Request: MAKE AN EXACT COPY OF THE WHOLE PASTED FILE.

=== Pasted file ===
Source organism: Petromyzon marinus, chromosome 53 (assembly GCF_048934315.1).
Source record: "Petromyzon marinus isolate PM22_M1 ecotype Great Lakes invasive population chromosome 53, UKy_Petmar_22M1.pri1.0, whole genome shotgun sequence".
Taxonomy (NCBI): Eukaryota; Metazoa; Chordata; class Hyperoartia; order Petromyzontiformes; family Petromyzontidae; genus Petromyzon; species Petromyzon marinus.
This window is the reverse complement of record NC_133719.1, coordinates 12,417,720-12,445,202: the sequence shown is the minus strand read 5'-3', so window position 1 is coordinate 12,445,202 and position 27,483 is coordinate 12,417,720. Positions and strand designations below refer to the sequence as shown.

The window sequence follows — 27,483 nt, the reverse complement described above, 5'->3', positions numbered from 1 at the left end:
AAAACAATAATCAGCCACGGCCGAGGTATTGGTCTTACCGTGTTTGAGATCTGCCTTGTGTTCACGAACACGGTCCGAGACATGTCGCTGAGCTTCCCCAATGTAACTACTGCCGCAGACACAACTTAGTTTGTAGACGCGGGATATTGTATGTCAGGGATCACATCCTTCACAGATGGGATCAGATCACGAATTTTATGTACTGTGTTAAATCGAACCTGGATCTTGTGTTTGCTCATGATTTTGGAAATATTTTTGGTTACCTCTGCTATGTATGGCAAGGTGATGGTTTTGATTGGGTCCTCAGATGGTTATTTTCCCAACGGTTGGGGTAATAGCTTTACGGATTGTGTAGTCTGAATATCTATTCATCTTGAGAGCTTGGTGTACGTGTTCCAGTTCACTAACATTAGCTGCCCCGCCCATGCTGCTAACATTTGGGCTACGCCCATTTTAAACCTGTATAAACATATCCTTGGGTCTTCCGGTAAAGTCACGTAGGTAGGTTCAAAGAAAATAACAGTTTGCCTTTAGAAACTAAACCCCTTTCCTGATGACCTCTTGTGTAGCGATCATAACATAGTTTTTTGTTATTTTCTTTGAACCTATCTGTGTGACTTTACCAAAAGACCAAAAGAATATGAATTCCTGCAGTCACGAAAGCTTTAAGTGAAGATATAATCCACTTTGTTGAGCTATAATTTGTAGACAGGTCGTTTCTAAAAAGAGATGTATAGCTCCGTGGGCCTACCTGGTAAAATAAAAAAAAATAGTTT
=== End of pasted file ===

Source organism: Petromyzon marinus, chromosome 53 (assembly GCF_048934315.1).
Source record: "Petromyzon marinus isolate PM22_M1 ecotype Great Lakes invasive population chromosome 53, UKy_Petmar_22M1.pri1.0, whole genome shotgun sequence".
Taxonomy (NCBI): Eukaryota; Metazoa; Chordata; class Hyperoartia; order Petromyzontiformes; family Petromyzontidae; genus Petromyzon; species Petromyzon marinus.
This window is the reverse complement of record NC_133719.1, coordinates 12,417,720-12,445,202: the sequence shown is the minus strand read 5'-3', so window position 1 is coordinate 12,445,202 and position 27,483 is coordinate 12,417,720. Positions and strand designations below refer to the sequence as shown.

The window sequence follows — 27,483 nt, the reverse complement described above, 5'->3', positions numbered from 1 at the left end:
AAAACAATAATCAGCCACGGCCGAGGTATTGGTCTTACCGTGTTTGAGATCTGCCTTGTGTTCACGAACACGGTCCGAGACATGTCGCTGAGCTTCCCCAATGTAACTACTGCCGCAGACACAACTTAGTTTGTAGACGCGGGATATTGTATGTCAGGGATCACATCCTTCACAGATGGGATCAGATCACGAATTTTATGTACTGTGTTAAATCGAACCTGGATCTTGTGTTTGCTCATGATTTTGGAAATATTTTTGGTTACCTCTGCTATGTATGGCAAGGTGATGGTTTTGATTGGGTCCTCAGATGGTTATTTTCCCAACGGTTGGGGTAATAGCTTTACGGATTGTGTAGTCTGAATATCTATTCATCTTGAGAGCTTGGTGTACGTGTTCCAGTTCACTAACATTAGCTGCCCCGCCCATGCTGCTAACATTTGGGCTACGCCCATTTTAAACCTGTATAAACATATCCTTGGGTCTTCCGGTAAAGTCACGTAGGTAGGTTCAAAGAAAATAACAGTTTGCCTTTAGAAACTAAACCCCTTTCCTGATGACCTCTTGTGTAGCGATCATAACATAGTTTTTTGTTATTTTCTTTGAACCTATCTGTGTGACTTTACCAAAAGACCAAAAGAATATGAATTCCTGCAGTCACGAAAGCTTTAAGTGAAGATATAATCCACTTTGTTGAGCTATAATTTGTAGACAGGTCGTTTCTAAAAAGAGATGTATAGCTCCGTGGGCCTACCTGGTAAAATAAAAAAAAATAGTTT